HUNTINGTON – An arrest has yielded a lawsuit against a Wayne County deputy sheriff.
Stafford Poff is named as a co-defendant in a five-count civil rights suit filed by Dwayne Ferguson. According to his complaint filed March 14 in U.S. District Court, Ferguson, 51 and of East Lynn, alleges Poff lacked a reason to arrest him for domestic violence-related charges in June.
According to the complaint, Poff at an unspecified time on June 22 was dispatched to an unspecified location regarding a “domestic incident not in progress.” Sometime after arriving, Poff allegedly received a dispatch at an unspecified time about an incident at the Ferguson residence.
After arriving at his home without a warrant at an unspecified time, Ferguson says Poff “banged on the door and demanded [he] come to the door.” Though his daughter informed him he was in bed, Poff still demanded to speak with Ferguson, he says.
According to the suit, Poff informed the daughter that if Ferguson did not come to the door he was going to kick it in. When he received no response, the suit alleges “Poff was true to his word and kicked the locked door in and forced entry into the residence.”
After entering his home, Ferguson says Poff encountered both he and his mentally handicapped wife in their bedroom. Shortly thereafter, Ferguson alleges Poff threw him “on the bed and jumped on top of him with his knee positioned in his back.”
Despite informing him he was disabled in his shoulder, Ferguson alleges in the course of arresting him, Poff “began manipulating his shoulder in a manner to cause him pain and discomfort.”
According to the suit, following his arrest Poff took Ferguson to Wayne Magistrate Court and charged him with domestic assault, domestic battery and obstructing.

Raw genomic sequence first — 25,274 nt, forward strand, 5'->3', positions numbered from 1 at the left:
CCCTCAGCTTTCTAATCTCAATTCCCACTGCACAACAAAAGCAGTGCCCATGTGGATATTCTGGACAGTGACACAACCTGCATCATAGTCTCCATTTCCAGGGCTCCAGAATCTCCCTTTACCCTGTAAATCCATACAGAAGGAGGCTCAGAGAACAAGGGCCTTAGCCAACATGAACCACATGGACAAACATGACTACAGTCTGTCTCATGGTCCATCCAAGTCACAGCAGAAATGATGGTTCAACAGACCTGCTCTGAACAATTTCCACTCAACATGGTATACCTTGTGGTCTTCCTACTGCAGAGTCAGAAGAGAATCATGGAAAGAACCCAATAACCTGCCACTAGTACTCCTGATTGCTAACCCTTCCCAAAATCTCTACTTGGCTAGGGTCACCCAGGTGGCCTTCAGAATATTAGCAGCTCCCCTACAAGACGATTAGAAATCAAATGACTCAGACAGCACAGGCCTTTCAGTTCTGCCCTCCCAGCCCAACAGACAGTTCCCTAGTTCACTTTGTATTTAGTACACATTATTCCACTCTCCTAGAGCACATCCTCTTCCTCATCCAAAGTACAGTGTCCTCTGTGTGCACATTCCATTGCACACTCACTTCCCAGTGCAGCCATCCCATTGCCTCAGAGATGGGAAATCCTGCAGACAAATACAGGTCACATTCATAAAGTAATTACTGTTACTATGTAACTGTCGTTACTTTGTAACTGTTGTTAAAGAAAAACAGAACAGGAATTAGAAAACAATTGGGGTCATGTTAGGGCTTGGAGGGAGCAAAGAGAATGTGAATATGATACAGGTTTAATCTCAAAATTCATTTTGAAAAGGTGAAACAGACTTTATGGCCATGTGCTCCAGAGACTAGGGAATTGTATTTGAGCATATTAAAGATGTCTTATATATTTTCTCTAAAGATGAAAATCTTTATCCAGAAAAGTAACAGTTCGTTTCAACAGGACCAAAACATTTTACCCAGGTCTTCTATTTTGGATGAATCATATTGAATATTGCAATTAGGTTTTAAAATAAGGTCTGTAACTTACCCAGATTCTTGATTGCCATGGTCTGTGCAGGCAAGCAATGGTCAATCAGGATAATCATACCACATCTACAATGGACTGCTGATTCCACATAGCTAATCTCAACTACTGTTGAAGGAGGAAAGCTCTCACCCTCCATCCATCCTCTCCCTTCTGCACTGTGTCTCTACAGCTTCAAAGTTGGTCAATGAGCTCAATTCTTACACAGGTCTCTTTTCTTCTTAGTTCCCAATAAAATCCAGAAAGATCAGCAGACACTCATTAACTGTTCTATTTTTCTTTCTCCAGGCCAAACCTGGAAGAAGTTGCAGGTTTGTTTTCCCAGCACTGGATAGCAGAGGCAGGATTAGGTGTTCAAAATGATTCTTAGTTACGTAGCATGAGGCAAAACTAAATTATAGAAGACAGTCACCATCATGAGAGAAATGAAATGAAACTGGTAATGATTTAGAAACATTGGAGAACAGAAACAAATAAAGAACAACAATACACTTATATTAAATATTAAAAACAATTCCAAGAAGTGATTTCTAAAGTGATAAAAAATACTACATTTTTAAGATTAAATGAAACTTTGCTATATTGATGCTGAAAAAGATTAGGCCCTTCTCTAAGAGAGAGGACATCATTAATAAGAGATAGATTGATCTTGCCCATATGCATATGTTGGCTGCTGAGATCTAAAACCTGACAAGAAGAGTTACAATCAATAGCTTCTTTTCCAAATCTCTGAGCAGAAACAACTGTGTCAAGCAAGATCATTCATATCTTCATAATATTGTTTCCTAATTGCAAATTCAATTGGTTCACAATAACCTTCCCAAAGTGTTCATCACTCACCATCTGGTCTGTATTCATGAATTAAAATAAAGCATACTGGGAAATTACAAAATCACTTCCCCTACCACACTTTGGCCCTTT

According to the Clerk’s Office, following his arrest, Ferguson was taken to the Western Regional Jail and later released on $4,000 bond. The charges were dismissed on Aug. 8 on a motion by Ferguson’s court-appointed attorney, Darren Queen, when Mrs. Ferguson failed to show for the hearing.
In addition to those against Poff for invasion of privacy, false arrest and imprisonment and assault and battery, Ferguson makes claims against the Wayne County Commission for negligent hiring, retention and supervision. In West Virginia, the county commissions and sheriffs are co-employers of deputies.
Along with unspecified damages, attorneys fees and court costs, Ferguson seeks a court order compelling the commission to instruct deputies to obtain a warrant for alleged crimes not committed in their presence and setting forth the elements by which they can properly charge a suspect for obstructing. He is represented by Huntington attorneys Richard W. Weston, and Courtenay Craig.
The case is assigned to Judge Robert C. “Chuck” Chambers.
U.S. District Court for the Southern District of West Virginia, case number 13-cv-5111